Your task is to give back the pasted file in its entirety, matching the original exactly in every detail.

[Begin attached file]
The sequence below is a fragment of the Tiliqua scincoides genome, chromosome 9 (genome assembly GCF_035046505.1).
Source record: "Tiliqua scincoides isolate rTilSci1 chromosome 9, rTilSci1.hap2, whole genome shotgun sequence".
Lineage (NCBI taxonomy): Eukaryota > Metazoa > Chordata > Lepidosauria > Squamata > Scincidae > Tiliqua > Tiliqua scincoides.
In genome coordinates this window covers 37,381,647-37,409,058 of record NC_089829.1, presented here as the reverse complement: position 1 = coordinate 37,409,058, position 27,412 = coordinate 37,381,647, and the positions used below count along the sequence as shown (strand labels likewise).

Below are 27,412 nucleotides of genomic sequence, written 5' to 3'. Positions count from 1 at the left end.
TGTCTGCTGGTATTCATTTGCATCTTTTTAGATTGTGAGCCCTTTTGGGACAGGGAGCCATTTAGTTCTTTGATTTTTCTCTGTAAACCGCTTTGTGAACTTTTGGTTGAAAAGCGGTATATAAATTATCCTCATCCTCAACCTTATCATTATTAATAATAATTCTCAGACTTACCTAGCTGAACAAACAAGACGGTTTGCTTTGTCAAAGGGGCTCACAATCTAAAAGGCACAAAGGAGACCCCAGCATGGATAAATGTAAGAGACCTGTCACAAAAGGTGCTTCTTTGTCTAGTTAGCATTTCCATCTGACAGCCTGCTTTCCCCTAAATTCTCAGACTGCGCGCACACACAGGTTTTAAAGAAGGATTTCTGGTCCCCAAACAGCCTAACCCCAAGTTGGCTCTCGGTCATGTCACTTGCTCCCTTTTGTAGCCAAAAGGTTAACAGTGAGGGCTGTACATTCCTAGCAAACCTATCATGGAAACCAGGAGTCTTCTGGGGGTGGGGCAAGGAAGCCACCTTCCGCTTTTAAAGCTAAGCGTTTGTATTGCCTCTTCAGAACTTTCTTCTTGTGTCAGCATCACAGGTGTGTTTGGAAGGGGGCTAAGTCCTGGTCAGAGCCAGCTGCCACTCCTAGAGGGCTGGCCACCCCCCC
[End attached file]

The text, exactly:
The sequence below is a fragment of the Tiliqua scincoides genome, chromosome 9 (genome assembly GCF_035046505.1).
Source record: "Tiliqua scincoides isolate rTilSci1 chromosome 9, rTilSci1.hap2, whole genome shotgun sequence".
Lineage (NCBI taxonomy): Eukaryota > Metazoa > Chordata > Lepidosauria > Squamata > Scincidae > Tiliqua > Tiliqua scincoides.
In genome coordinates this window covers 37,381,647-37,409,058 of record NC_089829.1, presented here as the reverse complement: position 1 = coordinate 37,409,058, position 27,412 = coordinate 37,381,647, and the positions used below count along the sequence as shown (strand labels likewise).

Below are 27,412 nucleotides of genomic sequence, written 5' to 3'. Positions count from 1 at the left end.
TGTCTGCTGGTATTCATTTGCATCTTTTTAGATTGTGAGCCCTTTTGGGACAGGGAGCCATTTAGTTCTTTGATTTTTCTCTGTAAACCGCTTTGTGAACTTTTGGTTGAAAAGCGGTATATAAATTATCCTCATCCTCAACCTTATCATTATTAATAATAATTCTCAGACTTACCTAGCTGAACAAACAAGACGGTTTGCTTTGTCAAAGGGGCTCACAATCTAAAAGGCACAAAGGAGACCCCAGCATGGATAAATGTAAGAGACCTGTCACAAAAGGTGCTTCTTTGTCTAGTTAGCATTTCCATCTGACAGCCTGCTTTCCCCTAAATTCTCAGACTGCGCGCACACACAGGTTTTAAAGAAGGATTTCTGGTCCCCAAACAGCCTAACCCCAAGTTGGCTCTCGGTCATGTCACTTGCTCCCTTTTGTAGCCAAAAGGTTAACAGTGAGGGCTGTACATTCCTAGCAAACCTATCATGGAAACCAGGAGTCTTCTGGGGGTGGGGCAAGGAAGCCACCTTCCGCTTTTAAAGCTAAGCGTTTGTATTGCCTCTTCAGAACTTTCTTCTTGTGTCAGCATCACAGGTGTGTTTGGAAGGGGGCTAAGTCCTGGTCAGAGCCAGCTGCCACTCCTAGAGGGCTGGCCACCCCCCC